“Not only genes but also small molecules changed in the course of evolution” says Konrad Bloch in his

book “Blondes in Venetian Paintings, the Nine-banded Armadillo, and Other Essays in Biochemistry.” Professor Konrad Bloch was awarded the Nobel Prize in 1964 for work done elucidating the biosynthesis of cholesterol, an important factor being the necessity of oxygen. Thus at around the time that mammals as we know it appeared – approximately 2.8 million years ago – cholesterol had its own evolution. According to M. Bloom cholesterol relieved us of a bottleneck, providing membranes with a liquid-ordered state, thus introducing the capability of complexity (1). With its ingrainedness in our biology it is no wonder that it has been the focus of health for the past century. Because of Konrad Bloch’s work we have very effective drugs, i.e. statins, that target cholesterol saving millions of lives. The history of my personal cholesterol levels can be seen in Figure 1 and Figure 2. Pre-2009 I was eating a typical western diet, junk food included. In 2009 I began a paleo-diet, convinced by theoretics and my cholesterol responded accordingly (as Plato points: UP). Post-2009, finishing my review of the literature I decided Paleo was likely leading to a quicker death, thus beginning my plant-filled meat absent chewing.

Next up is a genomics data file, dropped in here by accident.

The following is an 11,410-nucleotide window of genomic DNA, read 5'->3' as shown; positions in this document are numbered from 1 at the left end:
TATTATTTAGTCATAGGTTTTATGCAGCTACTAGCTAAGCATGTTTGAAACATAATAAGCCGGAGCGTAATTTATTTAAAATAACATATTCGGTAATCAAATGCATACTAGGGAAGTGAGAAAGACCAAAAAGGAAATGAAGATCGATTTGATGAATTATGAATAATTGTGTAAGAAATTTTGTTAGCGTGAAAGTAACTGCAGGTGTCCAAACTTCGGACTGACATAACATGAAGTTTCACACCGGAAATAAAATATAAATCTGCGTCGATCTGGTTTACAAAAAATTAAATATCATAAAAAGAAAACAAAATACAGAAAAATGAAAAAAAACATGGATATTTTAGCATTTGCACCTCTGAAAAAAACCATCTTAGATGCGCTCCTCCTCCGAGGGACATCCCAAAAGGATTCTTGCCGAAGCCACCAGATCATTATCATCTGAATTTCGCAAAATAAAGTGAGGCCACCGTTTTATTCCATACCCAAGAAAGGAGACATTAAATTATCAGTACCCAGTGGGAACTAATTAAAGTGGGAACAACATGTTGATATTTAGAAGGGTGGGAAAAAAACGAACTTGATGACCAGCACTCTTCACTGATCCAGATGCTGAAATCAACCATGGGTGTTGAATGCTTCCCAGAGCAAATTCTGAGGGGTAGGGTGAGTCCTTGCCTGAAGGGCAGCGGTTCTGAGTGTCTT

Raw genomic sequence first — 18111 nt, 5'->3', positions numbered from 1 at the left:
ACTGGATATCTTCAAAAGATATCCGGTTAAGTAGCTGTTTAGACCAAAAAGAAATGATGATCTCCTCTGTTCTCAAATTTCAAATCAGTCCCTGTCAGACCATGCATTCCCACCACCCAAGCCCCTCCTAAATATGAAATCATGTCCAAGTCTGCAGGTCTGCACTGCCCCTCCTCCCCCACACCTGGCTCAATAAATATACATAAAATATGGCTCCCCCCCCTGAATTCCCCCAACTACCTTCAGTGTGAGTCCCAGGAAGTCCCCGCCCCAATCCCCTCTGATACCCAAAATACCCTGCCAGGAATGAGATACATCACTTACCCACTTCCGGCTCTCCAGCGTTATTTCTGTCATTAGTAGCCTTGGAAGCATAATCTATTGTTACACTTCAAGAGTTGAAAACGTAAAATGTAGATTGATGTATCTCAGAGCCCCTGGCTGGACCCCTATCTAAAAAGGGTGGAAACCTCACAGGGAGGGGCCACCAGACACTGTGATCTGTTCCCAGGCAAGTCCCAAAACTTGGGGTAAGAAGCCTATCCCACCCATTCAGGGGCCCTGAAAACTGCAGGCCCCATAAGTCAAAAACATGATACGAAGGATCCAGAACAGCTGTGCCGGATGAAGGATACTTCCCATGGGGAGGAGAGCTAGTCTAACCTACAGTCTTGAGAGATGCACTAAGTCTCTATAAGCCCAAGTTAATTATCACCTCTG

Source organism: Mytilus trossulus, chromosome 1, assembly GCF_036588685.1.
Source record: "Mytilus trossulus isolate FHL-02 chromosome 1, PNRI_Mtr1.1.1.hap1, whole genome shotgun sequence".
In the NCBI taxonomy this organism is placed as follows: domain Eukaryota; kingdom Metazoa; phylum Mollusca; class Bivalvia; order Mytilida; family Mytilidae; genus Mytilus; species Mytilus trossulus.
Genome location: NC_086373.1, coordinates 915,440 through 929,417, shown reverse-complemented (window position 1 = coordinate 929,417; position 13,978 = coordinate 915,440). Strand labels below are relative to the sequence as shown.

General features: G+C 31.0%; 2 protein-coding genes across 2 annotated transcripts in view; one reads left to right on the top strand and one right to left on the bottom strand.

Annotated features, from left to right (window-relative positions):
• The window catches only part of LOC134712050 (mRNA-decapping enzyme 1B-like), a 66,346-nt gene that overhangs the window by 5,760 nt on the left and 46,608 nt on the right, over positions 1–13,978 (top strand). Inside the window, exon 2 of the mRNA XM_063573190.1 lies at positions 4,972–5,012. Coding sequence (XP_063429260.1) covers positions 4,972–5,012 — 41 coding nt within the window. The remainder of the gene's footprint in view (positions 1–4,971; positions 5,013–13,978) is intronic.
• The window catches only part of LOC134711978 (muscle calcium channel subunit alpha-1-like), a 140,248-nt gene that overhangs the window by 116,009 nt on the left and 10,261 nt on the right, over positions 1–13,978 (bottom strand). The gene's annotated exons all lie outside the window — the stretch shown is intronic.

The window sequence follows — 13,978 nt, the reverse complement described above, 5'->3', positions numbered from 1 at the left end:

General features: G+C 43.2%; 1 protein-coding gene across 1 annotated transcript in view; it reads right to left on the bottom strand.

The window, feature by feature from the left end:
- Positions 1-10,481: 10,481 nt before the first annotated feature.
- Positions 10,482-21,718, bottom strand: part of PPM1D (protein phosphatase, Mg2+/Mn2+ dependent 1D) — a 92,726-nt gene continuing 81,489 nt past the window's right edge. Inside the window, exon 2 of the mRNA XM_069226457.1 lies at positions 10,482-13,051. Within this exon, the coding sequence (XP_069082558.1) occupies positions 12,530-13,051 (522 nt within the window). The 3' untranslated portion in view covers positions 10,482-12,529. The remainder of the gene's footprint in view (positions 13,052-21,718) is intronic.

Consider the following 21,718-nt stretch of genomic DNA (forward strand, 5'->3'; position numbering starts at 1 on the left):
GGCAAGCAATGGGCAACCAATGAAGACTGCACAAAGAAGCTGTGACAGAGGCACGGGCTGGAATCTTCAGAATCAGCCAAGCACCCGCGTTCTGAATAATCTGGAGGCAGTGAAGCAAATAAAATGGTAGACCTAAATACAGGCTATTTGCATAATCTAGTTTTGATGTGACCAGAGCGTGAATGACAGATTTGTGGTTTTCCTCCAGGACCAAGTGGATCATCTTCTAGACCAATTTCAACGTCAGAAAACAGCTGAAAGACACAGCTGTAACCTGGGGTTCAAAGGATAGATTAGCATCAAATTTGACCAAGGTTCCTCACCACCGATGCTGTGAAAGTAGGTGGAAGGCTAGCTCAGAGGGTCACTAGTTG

Figure 1 – My Cholesterol Profiles

Figure 2 – Ratios Oddly, as everyone was seeing their cholesterol go up, looking at actual hunter-gatherer populations, cholesterol levels are actually rock-bottom low (Figure 3): the average cholesterol level among 5 huntergatherer populations (Hazda, Inuit, !Kung, Pygmy, San) is 110mg/dl (2.8mmol/l) (45).